Despite Kamala’s obsession with Captain Marvel—and the MCU on Disney+’s overwhelming desire to set up new legacy characters for an inevitable Young Avengers project—Ms. Marvel is committed to charting its own course. The resulting look and feel of the series are certainly inspired by some of the best of its genre; the typical touchpoints of John Hughes and other beloved teen comedies are certainly present throughout the first two episodes Disney provided for review. Visually, directors Adil El Arbi and Bilall Fallah—who effectively channeled Michael Bay in Bad Boys for Life—smartly curb from Scott Pilgrim vs. the World and Into the Spider-Verse. To wit: A text message conversation between Bruno and Kamala in the premiere overlays emojis into a building’s exterior and even into neon storefront signage. Likewise, Kamala crushing over Kamran in the second episode sees lens flare lighting shift into hearts exactly like this scene from Scott Pilgrim. Combined with the maniacal magic Sam Raimi conjured in Doctor Strange in the Multiverse of Madness, these flourishes make it feel as if Marvel is finally starting to loosen up the reigns on its infamous house style.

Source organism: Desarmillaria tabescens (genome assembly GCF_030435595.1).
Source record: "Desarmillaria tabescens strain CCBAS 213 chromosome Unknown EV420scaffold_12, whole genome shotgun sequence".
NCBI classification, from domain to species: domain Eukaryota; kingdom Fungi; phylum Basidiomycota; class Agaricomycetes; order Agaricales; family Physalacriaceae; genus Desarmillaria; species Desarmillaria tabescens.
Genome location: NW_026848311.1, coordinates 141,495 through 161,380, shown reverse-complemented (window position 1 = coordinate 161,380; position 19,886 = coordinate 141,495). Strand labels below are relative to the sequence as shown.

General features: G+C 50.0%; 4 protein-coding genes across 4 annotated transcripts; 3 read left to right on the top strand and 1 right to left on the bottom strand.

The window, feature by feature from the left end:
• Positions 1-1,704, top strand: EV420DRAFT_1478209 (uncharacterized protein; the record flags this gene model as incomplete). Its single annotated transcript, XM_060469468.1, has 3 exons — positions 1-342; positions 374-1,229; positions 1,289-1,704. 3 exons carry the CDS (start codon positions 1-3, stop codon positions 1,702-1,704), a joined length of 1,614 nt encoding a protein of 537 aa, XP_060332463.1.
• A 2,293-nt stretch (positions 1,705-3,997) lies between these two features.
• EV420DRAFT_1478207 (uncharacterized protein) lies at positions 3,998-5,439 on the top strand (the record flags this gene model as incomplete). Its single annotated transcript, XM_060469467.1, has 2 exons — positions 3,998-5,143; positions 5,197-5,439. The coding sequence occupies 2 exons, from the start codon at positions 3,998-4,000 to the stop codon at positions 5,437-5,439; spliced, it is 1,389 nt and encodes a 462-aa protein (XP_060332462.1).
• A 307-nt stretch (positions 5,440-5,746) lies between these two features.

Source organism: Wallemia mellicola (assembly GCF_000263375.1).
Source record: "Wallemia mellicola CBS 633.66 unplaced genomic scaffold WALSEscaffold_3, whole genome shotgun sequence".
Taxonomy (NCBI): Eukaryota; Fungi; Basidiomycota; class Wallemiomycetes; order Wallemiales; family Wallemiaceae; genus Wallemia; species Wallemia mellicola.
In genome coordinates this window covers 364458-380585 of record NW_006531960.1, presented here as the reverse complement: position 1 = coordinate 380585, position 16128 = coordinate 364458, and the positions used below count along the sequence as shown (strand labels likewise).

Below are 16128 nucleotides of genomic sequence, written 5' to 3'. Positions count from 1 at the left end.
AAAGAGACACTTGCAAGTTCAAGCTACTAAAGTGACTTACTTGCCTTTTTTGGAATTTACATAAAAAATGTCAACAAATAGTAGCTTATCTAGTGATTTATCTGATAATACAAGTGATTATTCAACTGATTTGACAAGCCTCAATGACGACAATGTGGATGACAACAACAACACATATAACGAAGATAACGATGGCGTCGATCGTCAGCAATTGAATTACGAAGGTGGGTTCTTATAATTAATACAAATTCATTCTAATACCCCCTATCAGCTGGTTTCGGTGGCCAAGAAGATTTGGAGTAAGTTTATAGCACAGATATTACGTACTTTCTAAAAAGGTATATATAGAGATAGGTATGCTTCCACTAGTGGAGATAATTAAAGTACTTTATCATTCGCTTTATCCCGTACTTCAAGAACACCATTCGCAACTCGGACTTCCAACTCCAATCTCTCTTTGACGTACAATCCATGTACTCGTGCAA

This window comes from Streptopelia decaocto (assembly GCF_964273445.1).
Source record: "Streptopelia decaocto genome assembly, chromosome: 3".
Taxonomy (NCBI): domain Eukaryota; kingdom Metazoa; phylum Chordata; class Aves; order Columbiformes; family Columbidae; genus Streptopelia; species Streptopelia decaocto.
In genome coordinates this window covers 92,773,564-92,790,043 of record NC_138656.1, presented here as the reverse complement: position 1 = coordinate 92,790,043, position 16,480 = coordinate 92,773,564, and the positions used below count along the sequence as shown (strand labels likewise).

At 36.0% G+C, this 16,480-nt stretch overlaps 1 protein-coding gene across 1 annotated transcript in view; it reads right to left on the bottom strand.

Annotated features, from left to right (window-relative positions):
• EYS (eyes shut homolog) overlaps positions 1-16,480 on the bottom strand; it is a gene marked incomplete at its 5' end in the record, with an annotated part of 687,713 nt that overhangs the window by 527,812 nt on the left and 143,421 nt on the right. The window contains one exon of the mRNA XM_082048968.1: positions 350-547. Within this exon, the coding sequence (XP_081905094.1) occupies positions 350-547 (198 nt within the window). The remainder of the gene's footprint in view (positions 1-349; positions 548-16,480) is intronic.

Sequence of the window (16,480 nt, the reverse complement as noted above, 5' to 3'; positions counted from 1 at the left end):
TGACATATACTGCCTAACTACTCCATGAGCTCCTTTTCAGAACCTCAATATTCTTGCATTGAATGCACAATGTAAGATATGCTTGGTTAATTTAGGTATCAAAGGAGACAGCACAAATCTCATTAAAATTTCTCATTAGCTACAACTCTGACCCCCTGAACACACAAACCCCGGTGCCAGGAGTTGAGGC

Ms. Marvel feels fresh in its performances, too. Iman Vellani was born to play Kamala Khan. Upon watching these episodes, it’s hard to reconcile the fact that she’s a first-time actor; her portrayal crackles with a playful vibrancy so effortless it’s almost as if she’s already on her eighth or ninth role. Once Vellani gets into the heroics, there’s a subtle shift in the physicality and confidence she brings to Kamala’s under-the-mask persona; here, her performance often evokes the best parts of Christopher Reeve’s iconic Superman performance. The supporting high school trio—Lintz, Fletcher, and Shah—serve as windows into the different parts of Kamala’s life, and each help to provide further richness to Vellani’s portrayal. The playful, platonic chemistry Lintz and Vellani have together is a notable highlight. On the adult side, it would be easy to paint Kamala’s parents as just unsupportive, but the writing and nuance in the performances of Kapur and Shroff provide plenty of understanding around why they’re a little reluctant to let Kamala indulge in her love of superheroes at the expense of figuring out her future or focusing on her faith.